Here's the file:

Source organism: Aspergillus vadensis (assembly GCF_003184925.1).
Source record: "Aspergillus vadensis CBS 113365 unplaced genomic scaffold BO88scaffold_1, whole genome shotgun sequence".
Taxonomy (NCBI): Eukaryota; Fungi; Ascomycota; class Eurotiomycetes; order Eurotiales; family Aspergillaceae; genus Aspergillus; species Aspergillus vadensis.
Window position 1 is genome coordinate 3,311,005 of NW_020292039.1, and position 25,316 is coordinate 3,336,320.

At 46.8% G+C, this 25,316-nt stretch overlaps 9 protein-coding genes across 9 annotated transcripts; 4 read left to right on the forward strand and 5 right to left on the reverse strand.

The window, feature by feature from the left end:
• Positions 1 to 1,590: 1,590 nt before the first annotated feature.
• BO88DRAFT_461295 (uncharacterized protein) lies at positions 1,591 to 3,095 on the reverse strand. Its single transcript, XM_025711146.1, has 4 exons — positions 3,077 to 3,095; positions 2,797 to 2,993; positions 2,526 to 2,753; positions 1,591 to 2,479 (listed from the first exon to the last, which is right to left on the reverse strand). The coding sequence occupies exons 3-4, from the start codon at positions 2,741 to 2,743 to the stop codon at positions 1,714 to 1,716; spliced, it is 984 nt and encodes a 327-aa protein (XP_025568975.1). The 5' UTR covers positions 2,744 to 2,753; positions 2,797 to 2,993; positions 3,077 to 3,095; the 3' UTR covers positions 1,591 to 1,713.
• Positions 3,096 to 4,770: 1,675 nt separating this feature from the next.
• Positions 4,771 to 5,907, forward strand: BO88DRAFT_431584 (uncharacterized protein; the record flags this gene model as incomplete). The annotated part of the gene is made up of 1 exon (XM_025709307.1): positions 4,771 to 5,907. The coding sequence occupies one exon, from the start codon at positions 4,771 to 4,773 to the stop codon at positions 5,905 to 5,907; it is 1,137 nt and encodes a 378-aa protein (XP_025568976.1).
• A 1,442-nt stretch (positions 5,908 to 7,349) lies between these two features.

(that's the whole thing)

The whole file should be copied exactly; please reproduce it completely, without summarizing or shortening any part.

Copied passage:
Source organism: Aspergillus vadensis (assembly GCF_003184925.1).
Source record: "Aspergillus vadensis CBS 113365 unplaced genomic scaffold BO88scaffold_1, whole genome shotgun sequence".
Taxonomy (NCBI): Eukaryota; Fungi; Ascomycota; class Eurotiomycetes; order Eurotiales; family Aspergillaceae; genus Aspergillus; species Aspergillus vadensis.
Window position 1 is genome coordinate 3,311,005 of NW_020292039.1, and position 25,316 is coordinate 3,336,320.

At 46.8% G+C, this 25,316-nt stretch overlaps 9 protein-coding genes across 9 annotated transcripts; 4 read left to right on the forward strand and 5 right to left on the reverse strand.

The window, feature by feature from the left end:
• Positions 1 to 1,590: 1,590 nt before the first annotated feature.
• BO88DRAFT_461295 (uncharacterized protein) lies at positions 1,591 to 3,095 on the reverse strand. Its single transcript, XM_025711146.1, has 4 exons — positions 3,077 to 3,095; positions 2,797 to 2,993; positions 2,526 to 2,753; positions 1,591 to 2,479 (listed from the first exon to the last, which is right to left on the reverse strand). The coding sequence occupies exons 3-4, from the start codon at positions 2,741 to 2,743 to the stop codon at positions 1,714 to 1,716; spliced, it is 984 nt and encodes a 327-aa protein (XP_025568975.1). The 5' UTR covers positions 2,744 to 2,753; positions 2,797 to 2,993; positions 3,077 to 3,095; the 3' UTR covers positions 1,591 to 1,713.
• Positions 3,096 to 4,770: 1,675 nt separating this feature from the next.
• Positions 4,771 to 5,907, forward strand: BO88DRAFT_431584 (uncharacterized protein; the record flags this gene model as incomplete). The annotated part of the gene is made up of 1 exon (XM_025709307.1): positions 4,771 to 5,907. The coding sequence occupies one exon, from the start codon at positions 4,771 to 4,773 to the stop codon at positions 5,905 to 5,907; it is 1,137 nt and encodes a 378-aa protein (XP_025568976.1).
• A 1,442-nt stretch (positions 5,908 to 7,349) lies between these two features.